Reading with a writer’s eye…not always fun.

There was a time when I would read book after book after book. On one of my “vacations” in the early 90’s when I still lived at home, I spent three days in the back yard reading books. I remember two of the them still to this day, Stephen King’s It and John Grisham’s The Client.

I once had a crap ton of authors on my “Must Buy” list. These days, not so much, because sadly, some of my all time favorite writers have gotten sloppy, lazy, and predictable.

I’ve been learning the “rules” of writing for about 12 years now. They have made me a better writer. They have also made me a fickle reader.

Take for instance this whole 50 Shades nonsense. I’ve yet to talk to one author who got through the whole book, let alone all three. I read the first two paragraphs on the free Kindle read and that’s it.

I get extremely annoyed when I see authors breaking the rules I’ve been told repeatedly not to break or…if you do break them, good luck getting published! I won’t get into it because authors know what I’m talking about, everyone else probably doesn’t care…but how do you turn off that writer brain when you are reading?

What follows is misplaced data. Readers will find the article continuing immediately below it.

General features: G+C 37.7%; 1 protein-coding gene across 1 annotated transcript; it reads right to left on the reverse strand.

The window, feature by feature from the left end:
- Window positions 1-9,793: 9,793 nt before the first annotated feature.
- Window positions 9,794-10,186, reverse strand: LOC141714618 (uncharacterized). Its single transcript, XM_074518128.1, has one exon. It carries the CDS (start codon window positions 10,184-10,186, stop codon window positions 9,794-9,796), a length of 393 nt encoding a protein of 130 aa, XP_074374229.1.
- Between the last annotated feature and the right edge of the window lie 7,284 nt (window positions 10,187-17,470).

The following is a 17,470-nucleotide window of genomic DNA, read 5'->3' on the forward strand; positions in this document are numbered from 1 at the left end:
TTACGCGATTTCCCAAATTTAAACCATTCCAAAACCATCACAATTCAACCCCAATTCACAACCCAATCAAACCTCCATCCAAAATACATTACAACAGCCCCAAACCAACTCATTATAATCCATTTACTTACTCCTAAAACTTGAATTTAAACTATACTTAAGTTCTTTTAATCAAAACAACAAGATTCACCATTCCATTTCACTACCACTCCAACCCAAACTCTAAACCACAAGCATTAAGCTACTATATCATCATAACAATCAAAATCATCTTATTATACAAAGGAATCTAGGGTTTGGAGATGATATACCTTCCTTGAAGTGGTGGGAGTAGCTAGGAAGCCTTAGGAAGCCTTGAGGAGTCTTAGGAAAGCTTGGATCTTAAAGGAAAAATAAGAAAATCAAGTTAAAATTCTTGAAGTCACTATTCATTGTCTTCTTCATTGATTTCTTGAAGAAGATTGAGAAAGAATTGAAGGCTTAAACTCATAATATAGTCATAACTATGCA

I have a very, very hard time doing that and I’ve noticed my enjoyment of reading has dwindled the last five years or so. Perhaps it’s that disgruntled/jealous part of my brain that can’t stand reading something that’s so popular but poorly written knowing I’ve slaved over the same manuscript for years trying to make it perfect…which it can rarely ever be to begin with.

So, writers, how do you get beyond this issues and go back to reading for enjoyment again? Readers, do you ever get annoyed with a writer’s lazy or bad  writing and give up on them completely?

9 thoughts on “Reading with a writer’s eye…not always fun.

  1. I’ve been trying to read more authors to expand my knowledge and see how others are doing, some self pubbed others small pubbed and some big pubbed. I’m finding that in all situations there is good and bad, obviously, but now that I have all these “rules” in my head, I get annoyed very quickly if it’s something I’ve wanted/did do, and was unsuccessful. It’s a bit of jealousy too.